Aluminum state of the art: an outlook on a global market in surplus
23 Feb 2024
3 min 26 sec
What is behind the decline in Aluminum's value?
To better analyze the aluminum market, it is worth taking a step back and starting with a specific period: April 2022, this date is significant as aluminum has more than halved in value since then. There are many factors behind this negative performance, one among them being the abundance of material present globally. WBMS estimates a primary aluminum output of 51,805k tons (as of September 2023) compared to an apparent consumption of about 50,841k tons, generating an implicit surplus of about 946k tons. To wit, last year during the same period, the surplus was about 271k tons, a significant increase.
Analyzing stock levels on London Market Exchange (LME), these have been in a steady decline since August 21, 2023, a dynamic that should normally provide support for quotations, but not always respected as more than half (about 52%) of this decline comes from cancelled warrants. Aluminum warrants, similar to bearer documents, are cancelled when the holder requests physical delivery and the materials are delivered to him or her from one of the designated warehouses. The same are no longer available for trading, as they are simply moved tending to lower cost warehouses but not impacting the total quantity in the system. The actual stocks on LME actually available amount to 200k tons.
Aluminum, a matter of redundancies
The evidence of the abundance of material present is some 329k tons stored in Asian warehouses earmarked for the issuance of warrants for inclusion in LME warehouses. Aluminum is stored pending registration for LME warrant issuance, marking an abundance of material ready to enter the market, which poses a major drawback to price expectations. The importance of where the raw material comes from should be kept in mind, given the presence of enforced sanctions on Russian d use. Russian metal already accounts for about 80 percent (as of the last LME report it amounts to about 155 metric tons) of open stocks in the LME system. This points to intense utilization by European producers. It often happens that LME storage dynamics are ambiguous, leading non-users of Russian aluminum to be reluctant to mandate storage. The risk is that the origin of the two metals will be mistakenly confused, leading to undue penalties. As a result, the LME through its stock reports, could provide a misleading view of the state of the aluminum market (it is clear that what is manifested on the LME does not fully reflect the complexity of the physical market). Another confirmation comes from the financial branch of this "over supply" in the system which has been reflected in a sharp discount in the spot price to the 3-month futures, which, as of Thursday, December 14, stood at $38 with peaks as high as $45 in previous days. Strong expectations in the central economic labor conference in China further contributed to the price decline.The absence of economic stimulus measures from the real estate sector caused general pessimism in the market.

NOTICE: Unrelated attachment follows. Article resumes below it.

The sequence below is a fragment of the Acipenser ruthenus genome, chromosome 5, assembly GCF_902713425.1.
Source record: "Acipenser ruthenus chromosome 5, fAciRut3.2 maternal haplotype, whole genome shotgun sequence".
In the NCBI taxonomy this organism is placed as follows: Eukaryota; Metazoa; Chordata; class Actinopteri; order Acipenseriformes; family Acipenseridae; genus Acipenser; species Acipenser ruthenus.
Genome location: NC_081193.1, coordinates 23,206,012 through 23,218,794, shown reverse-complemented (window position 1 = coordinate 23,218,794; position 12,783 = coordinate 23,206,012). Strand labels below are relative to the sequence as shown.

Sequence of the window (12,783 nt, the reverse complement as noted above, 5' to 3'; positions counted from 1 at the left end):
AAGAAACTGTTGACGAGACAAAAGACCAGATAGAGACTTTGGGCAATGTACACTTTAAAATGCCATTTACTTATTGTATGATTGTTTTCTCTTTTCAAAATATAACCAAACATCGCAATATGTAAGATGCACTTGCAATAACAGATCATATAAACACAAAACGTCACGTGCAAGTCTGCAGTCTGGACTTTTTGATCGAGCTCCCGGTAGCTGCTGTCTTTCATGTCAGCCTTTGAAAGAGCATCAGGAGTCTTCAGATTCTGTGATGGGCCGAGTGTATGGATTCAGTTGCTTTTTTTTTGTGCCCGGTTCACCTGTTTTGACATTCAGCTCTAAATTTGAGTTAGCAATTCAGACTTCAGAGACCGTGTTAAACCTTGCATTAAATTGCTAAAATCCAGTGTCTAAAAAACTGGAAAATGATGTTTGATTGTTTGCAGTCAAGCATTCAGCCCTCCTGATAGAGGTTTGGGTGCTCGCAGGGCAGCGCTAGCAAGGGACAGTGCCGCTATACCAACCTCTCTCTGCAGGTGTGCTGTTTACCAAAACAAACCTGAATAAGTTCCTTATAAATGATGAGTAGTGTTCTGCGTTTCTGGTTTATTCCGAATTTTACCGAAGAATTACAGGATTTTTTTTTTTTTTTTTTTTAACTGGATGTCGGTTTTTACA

What will drive the demand for commodities in the upcoming months
In recent days, theFederal Open Market Committee's (FOMC) decision to keep rates unchanged has weakened the dollar by providing support for prices. A depreciation of the dollar against a basket of foreign currencies is an important demand driver for commodities, allowing the buyer greater purchasing power.
Looking at data on trader positioning, i.e., reports where changes in speculator positioning are highlighted, there is a clear bearish bias. The levels of short positions resulting from the report are steadily increasing, reaching levels where one would have expected traders (consumers) to enter. Bearish expectations seem to lead participants to wait until the end of the year in the hope of further declines in quotations. The aluminum market faces a still very uncertain macroeconomic environment. PMIs remain weak for major economies although, as is often the case, we find big differences: on the one hand, China touches the highest level of primary aluminum imports recorded in two years, with domestic demand holding up. Meanwhile in Europe and America, premiums for receiving the physical are sinking and demand for the sector is stagnant with inventories rising steadily.
Since April 2022 there has been a production surplus of about 946k tonnes